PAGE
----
Dulce de Leche
Taste of cold, iced coffee-
ice cream caramel-
jasmine, white of blossom, silver-toned.
Photos of family on table
rest by glass of java.
They have lived on this hill since before the wars.
They hang on like leaves closing their eyes against the fall.
One daughter is a mouth fed by another man now.
Another daughter has purchased a pair of gold stiletto heels, cradles them
in her book bag down the rutted path, tucks her feet
into them before clicking onto campus.
Two more daughters fetch water from the well below before school.
Then there was the daughter who lived only a few hours—
she had the most peaceful life of all.
Father’s thigh never healed from the shrapnel it ate when Kabul’s hills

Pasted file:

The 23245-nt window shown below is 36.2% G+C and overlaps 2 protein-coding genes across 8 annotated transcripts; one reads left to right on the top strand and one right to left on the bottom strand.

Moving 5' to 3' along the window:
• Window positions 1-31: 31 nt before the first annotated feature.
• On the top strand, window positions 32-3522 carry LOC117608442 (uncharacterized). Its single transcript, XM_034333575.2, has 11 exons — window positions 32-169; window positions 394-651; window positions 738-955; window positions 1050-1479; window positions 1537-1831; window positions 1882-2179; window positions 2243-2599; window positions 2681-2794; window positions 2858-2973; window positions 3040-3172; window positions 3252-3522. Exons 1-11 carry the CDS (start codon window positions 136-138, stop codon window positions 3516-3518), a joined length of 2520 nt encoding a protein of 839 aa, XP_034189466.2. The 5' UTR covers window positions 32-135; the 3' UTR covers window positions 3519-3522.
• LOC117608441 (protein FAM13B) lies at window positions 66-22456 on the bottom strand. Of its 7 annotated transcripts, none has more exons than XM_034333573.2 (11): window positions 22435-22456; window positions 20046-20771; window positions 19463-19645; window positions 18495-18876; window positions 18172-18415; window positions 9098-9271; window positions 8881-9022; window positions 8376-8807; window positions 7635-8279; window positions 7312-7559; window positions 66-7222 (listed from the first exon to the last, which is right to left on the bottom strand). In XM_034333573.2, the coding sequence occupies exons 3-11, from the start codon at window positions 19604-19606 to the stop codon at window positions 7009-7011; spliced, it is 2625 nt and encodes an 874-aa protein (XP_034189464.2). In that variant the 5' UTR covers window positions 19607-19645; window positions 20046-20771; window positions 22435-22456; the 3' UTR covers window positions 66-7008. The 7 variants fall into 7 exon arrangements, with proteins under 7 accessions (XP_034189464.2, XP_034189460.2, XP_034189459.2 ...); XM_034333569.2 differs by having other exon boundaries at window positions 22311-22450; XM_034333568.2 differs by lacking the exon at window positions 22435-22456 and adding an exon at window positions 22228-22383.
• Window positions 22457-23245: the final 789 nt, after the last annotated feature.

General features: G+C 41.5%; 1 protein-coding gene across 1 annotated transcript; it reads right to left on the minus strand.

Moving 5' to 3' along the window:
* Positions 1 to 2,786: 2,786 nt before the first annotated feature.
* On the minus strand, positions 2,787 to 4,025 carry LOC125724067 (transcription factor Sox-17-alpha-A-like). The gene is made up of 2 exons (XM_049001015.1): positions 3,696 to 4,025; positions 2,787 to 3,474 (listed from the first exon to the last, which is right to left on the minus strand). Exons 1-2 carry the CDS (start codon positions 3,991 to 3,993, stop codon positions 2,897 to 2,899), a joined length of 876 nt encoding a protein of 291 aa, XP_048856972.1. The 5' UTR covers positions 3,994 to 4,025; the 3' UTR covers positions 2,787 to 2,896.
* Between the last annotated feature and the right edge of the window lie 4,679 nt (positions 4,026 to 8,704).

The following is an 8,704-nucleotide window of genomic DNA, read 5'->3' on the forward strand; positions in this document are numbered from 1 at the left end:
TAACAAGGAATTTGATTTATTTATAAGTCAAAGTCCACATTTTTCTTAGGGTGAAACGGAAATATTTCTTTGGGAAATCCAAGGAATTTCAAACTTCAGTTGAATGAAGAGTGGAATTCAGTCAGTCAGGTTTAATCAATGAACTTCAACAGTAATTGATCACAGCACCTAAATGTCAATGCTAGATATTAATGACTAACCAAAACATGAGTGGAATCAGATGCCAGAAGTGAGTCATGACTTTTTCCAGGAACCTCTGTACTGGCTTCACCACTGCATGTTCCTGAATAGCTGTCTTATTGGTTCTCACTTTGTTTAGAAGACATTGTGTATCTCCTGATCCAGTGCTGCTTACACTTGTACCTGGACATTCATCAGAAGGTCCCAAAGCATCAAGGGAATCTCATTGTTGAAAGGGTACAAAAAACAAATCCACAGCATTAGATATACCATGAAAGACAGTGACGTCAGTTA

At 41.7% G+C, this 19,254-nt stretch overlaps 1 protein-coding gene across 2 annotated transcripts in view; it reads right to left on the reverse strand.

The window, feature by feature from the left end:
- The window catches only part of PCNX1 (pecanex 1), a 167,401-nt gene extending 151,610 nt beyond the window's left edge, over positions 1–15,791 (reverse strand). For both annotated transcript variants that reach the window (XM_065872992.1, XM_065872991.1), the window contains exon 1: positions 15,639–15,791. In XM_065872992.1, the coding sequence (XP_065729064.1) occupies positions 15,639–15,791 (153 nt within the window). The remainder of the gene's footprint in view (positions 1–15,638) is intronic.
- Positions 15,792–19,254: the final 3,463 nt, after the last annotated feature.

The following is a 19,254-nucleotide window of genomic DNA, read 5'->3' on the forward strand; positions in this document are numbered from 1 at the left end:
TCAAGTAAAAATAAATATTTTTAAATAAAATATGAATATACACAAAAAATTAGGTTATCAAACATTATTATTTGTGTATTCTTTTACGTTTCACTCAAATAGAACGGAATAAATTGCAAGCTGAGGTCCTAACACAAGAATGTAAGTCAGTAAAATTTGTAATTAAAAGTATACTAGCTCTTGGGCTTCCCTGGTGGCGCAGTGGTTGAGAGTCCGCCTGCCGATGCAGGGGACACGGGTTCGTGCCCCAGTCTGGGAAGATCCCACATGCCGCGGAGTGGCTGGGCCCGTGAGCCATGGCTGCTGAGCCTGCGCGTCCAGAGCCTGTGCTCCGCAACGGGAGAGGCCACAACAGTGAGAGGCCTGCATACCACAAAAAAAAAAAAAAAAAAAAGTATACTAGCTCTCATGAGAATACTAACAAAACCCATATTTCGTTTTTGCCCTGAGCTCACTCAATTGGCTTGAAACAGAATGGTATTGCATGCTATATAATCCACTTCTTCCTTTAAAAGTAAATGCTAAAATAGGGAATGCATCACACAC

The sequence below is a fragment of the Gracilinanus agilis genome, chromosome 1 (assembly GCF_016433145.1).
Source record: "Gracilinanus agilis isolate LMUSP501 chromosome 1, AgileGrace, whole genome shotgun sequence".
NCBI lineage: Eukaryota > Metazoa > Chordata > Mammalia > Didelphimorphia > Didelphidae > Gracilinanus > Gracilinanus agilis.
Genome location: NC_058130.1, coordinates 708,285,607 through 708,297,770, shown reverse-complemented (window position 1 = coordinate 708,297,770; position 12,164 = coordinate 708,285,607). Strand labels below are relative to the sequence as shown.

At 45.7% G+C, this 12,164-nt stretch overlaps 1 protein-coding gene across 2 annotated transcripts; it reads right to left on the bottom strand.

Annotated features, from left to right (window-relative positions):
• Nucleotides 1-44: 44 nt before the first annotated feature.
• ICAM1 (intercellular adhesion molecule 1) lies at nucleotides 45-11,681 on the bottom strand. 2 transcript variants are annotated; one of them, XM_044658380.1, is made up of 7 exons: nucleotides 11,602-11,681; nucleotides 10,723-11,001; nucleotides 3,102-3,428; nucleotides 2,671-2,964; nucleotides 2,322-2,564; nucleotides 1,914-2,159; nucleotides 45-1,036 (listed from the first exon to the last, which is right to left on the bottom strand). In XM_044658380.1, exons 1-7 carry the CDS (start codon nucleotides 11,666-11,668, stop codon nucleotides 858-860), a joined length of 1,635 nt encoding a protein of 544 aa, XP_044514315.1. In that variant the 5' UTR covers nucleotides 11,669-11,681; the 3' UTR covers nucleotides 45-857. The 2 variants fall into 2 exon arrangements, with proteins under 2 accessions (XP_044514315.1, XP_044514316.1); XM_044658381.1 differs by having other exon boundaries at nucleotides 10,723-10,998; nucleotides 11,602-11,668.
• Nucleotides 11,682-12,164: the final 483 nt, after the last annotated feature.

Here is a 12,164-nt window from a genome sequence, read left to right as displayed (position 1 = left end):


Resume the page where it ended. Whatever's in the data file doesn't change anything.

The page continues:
were setting each other ablaze. He maneuvers over the steep dirt, crutches
swinging in rhythm, prays against muddy days though the city needs rain.
Mother’s face is a clock, moving task to task, pausing on occasion
to wonder who will knead bread, turn coals, mind the home
when her hands slow—
with no son, no son’s bride.
War, Literature & the Arts: An International Journal of the Humanities
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